Category Archives: Users

Disable Line Modification Indicators

On KDE 4.8.0, there is no way to disable the line modification markers.

In KDE >= 4.8.1, you can disable them as follows by first closing Kate and then typing

kwriteconfig --file katerc --group "Kate View Defaults" --key "Line Modification" --type bool false

To enable it again, close Kate and run

kwriteconfig --file katerc --group "Kate View Defaults" --key "Line Modification" --type bool true

However, this only affects Kate; not KWrite, Kile, KDevelop or any other application using Kate Part. If you want to disable the markers for KWrite, Kile or KDevelop, use kwriterc, kilerc or kdeveloprc instead of katerc.

In KDE >= 4.9, there is a graphical option in the editor configuration dialog in “Appearance > Borders > [x] Show line modification markers”.


	

Scripting in Kate

Since several releases, Kate Part has scripting support through javascript. So far, it seems it is not much used by users. Still, I stumbled over two extensions:

If you have more user defined scripts, it would be nice if you let us know! For KDE5, we plan to extend this, so applications like Kile or KDevelop can reuse Kate’s internal code.

On another note, here is a nice blog about the upcoming KDE 4.8 release :-)

Highlighting Search & Replace Matches

In response to Kate in KDE 4.8, there was this reply on reddit:

Does this mean the stupid search/replace functionality has finally been fixed?

Once the search/replace marks/colors text there’s no way to clear it so when you’re replacing keywords the last one will be permanently marked with background color unless you reload the file or search for something else… Infuriating.

It’s about the yellow / green background for search matches / replace items. But stating that you have to reload the file in order to remove the highlighting is completely wrong. If you dislike the persisting highlighting, just press ESC, and it is removed (yes, this is by design, and imho very useful).

There is a pretty good book called The pragmatic programmer, and one rule of thumb is

Use a Single Editor Well

The editor should be an extension of your hand; make sure your editor is configurable, extensible, and programmable.

How true! :-)

Kate in KDE 4.8

About half a year ago, Kate 3.7 was released as part of KDE 4.7. Now that KDE 4.8 is about to be released, let’s have a look at what Kate brings in KDE 4.8.

Bug Fixes

According to KDE’s bug tracker, about 190 issues were solved. Taking a closer look, lots of small issues were fixed, amongst them:

Heavily Reworked Code Folding

As part of the Google Summer of Code (GSoC) 2011, the code folding code was improved. The main goal was to eliminate wrong folding behavior and fix all crashes while making the code more maintainable. We are quite happy with the results: Given the robust behavior, it now was possible to remember code folding state past sessions and during document reload. So folded regions are not lost anymore.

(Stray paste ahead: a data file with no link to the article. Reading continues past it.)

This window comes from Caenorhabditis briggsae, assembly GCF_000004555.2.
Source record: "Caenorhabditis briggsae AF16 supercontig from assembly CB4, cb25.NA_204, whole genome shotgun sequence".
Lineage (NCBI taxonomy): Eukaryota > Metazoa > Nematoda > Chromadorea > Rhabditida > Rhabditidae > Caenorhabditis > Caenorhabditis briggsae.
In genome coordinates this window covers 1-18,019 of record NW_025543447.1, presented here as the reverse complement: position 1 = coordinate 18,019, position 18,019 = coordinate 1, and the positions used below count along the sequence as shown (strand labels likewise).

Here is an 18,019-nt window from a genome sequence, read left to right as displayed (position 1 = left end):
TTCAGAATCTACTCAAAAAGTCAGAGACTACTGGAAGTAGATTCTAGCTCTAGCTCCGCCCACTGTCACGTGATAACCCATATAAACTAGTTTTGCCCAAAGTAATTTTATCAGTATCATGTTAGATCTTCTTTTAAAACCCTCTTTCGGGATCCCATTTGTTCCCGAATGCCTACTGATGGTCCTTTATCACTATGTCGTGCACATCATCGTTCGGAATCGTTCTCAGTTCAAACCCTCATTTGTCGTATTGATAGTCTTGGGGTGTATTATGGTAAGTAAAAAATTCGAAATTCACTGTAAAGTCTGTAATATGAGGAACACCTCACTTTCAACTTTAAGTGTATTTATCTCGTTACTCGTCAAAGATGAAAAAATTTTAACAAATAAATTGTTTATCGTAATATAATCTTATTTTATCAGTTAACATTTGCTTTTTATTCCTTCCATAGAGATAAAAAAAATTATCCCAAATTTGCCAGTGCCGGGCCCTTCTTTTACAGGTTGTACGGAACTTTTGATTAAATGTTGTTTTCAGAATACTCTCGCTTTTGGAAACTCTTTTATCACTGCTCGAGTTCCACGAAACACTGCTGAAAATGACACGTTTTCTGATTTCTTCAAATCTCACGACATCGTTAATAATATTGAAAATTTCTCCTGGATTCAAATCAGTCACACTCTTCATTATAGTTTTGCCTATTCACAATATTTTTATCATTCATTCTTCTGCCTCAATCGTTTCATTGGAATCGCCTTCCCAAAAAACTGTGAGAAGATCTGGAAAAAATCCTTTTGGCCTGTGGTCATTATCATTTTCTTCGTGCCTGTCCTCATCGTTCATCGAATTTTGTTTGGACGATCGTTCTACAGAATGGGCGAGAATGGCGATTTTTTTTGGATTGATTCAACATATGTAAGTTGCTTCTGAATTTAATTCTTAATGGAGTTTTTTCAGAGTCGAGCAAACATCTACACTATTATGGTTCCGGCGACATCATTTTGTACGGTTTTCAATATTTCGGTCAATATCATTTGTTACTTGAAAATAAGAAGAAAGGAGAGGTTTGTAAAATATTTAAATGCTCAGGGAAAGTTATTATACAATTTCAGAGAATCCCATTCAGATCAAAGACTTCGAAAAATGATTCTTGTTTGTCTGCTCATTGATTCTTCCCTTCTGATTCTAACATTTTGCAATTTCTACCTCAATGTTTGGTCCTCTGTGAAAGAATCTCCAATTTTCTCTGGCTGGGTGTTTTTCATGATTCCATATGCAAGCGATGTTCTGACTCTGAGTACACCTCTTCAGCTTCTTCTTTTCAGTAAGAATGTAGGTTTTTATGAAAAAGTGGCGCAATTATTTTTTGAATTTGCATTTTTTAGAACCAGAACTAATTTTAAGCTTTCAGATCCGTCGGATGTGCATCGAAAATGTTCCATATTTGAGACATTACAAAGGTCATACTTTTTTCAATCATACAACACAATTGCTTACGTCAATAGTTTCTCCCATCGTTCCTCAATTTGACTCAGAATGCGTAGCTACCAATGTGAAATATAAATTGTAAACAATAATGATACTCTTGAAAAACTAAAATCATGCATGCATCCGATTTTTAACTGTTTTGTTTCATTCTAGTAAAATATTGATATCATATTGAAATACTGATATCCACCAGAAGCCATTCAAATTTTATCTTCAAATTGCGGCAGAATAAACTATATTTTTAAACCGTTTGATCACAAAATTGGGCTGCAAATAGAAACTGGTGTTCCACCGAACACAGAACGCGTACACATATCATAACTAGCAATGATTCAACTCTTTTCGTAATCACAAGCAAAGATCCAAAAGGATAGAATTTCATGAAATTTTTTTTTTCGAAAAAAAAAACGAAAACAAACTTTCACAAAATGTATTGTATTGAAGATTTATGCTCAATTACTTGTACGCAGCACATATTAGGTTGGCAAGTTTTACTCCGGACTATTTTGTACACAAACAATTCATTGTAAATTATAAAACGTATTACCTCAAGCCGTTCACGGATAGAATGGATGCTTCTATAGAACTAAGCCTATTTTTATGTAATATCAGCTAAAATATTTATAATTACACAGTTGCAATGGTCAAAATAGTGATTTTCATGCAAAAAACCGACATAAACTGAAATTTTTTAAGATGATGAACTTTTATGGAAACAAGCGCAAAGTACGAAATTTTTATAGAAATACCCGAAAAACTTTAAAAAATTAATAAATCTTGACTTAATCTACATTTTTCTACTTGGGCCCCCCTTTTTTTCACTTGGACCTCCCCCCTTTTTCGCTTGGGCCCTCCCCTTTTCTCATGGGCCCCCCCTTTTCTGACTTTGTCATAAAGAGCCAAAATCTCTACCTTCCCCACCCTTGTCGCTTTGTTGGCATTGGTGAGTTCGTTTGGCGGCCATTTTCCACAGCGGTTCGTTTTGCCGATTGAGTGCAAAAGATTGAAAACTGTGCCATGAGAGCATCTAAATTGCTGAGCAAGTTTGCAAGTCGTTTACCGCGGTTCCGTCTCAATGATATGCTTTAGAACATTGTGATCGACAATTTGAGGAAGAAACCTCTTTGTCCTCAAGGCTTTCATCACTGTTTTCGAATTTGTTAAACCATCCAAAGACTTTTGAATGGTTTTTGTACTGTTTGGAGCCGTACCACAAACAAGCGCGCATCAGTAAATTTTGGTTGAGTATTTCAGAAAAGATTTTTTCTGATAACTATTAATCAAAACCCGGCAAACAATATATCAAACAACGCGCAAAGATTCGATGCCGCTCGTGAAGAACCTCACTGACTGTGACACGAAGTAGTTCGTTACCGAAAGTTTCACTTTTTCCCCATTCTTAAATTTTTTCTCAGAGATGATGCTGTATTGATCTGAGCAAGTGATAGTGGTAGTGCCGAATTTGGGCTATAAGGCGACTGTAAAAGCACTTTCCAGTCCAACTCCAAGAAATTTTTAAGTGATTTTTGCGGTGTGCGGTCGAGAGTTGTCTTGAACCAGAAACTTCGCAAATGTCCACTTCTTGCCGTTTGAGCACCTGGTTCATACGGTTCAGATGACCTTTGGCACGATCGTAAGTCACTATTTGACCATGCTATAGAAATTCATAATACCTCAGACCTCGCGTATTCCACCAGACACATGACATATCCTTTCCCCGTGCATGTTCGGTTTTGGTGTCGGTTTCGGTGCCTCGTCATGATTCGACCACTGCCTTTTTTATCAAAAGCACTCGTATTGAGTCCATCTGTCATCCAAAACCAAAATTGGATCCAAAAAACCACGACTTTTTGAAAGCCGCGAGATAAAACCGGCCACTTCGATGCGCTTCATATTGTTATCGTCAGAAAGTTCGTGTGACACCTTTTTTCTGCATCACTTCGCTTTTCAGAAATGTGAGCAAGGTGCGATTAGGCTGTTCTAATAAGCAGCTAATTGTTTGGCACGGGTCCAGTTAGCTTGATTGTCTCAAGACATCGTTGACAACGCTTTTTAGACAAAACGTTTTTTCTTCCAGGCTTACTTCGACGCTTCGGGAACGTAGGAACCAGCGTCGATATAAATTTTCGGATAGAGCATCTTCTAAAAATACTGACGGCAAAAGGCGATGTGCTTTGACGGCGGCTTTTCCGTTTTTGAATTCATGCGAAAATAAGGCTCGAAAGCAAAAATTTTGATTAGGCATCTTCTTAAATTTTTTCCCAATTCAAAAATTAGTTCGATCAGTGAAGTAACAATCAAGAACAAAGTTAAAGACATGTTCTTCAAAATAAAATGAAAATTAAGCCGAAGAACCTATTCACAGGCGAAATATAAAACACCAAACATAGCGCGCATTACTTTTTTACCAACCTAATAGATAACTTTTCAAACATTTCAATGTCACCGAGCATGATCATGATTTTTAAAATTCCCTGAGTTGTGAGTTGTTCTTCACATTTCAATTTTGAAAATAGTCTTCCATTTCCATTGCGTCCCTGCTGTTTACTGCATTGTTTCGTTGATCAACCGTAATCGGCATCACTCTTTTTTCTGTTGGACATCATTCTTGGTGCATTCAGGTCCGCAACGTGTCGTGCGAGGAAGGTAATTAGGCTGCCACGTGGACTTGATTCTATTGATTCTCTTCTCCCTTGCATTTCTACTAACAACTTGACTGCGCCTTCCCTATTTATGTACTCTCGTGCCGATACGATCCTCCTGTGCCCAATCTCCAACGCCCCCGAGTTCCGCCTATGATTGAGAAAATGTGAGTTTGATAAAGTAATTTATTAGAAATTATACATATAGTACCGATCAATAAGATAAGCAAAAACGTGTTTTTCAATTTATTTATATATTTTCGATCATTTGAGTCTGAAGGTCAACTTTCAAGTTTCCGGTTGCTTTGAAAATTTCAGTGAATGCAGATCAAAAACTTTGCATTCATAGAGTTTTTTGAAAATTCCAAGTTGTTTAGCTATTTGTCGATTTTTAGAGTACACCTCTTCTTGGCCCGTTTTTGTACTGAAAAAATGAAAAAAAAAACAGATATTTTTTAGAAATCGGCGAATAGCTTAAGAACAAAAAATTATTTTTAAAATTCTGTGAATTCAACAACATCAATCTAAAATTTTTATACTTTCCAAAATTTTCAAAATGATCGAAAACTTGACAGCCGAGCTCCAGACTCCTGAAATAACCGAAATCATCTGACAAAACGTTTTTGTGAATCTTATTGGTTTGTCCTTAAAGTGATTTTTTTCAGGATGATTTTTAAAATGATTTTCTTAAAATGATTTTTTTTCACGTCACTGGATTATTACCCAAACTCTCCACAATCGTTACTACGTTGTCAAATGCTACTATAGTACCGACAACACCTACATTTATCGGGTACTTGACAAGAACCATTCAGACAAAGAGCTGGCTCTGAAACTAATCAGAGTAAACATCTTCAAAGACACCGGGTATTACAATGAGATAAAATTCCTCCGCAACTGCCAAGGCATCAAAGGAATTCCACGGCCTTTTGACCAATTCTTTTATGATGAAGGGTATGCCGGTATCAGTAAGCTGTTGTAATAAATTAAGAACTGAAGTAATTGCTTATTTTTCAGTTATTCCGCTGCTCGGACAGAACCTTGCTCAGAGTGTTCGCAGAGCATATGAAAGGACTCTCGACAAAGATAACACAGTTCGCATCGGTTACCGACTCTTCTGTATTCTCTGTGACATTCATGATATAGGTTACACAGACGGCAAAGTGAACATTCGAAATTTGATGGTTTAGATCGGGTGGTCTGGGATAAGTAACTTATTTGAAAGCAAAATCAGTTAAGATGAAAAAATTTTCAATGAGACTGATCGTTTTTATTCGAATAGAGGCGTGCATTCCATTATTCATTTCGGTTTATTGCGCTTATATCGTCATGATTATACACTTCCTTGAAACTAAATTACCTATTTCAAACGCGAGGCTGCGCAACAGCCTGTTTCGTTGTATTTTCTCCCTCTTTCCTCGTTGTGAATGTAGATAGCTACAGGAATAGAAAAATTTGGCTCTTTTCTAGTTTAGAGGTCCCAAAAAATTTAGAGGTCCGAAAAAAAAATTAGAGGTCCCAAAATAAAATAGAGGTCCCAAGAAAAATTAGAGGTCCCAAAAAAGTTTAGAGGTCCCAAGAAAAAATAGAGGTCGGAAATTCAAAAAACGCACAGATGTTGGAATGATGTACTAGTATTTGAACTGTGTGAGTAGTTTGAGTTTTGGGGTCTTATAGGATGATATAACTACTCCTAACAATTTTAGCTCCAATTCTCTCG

Additionally, the visual appearance was changed to be rather decent.

Improved Vi Mode

Also as part of the GSoC 2011, Kate’s vi input mode was heavily improved.

Search & Replace in Files

The “Find in Files” plugin is now replaced with the new “Search and Replace” plugin: It basically contains all the features of “Find in Files,” but additionally has the following features:

  • either search in files-on-disk, or in all the opened documents
  • all search matches are highlighted
  • replace support: matches can be (selectively) replaced with other text

Line Modification Indicators

Kate has a shiny new line modification system. Read all about it in this dedicated article. Mandatory screenshot:

Document Variable (Modeline) Editor

Kate (and thus all applications use Kate Part) can be configured by using document variables, also known as modelines. Since it’s hard to remember all the available keys and values, a dialog helps out in the config dialog. You can read about all the details in this dedicated post (screenshots).

Documentation Updates

T.C. Hollingworth put a huge amount of work into the Kate and KWrite handbook. Thus, the documentation is much more up-to-date and we hope it helps to learn using Kate effectively more quickly. The official version is available on docs.kde.org.

Current State & The Road Ahead

Apart from the upcoming KDE 4.8 release, Kate turned 10 years old this summer. All in all, we can proudly say that Kate has a solid code base in its current state. The smart ranges were replaced by the moving ranges. Code folding is more clean with less bugs. Our plugins got a lot of updates. The documentation has improved. Of course, more help is always welcome. So if you are interested in Kate development, you are welcome to build Kate from sources and join our team by sending patches.

Thanks to everyone contributing to this great release :)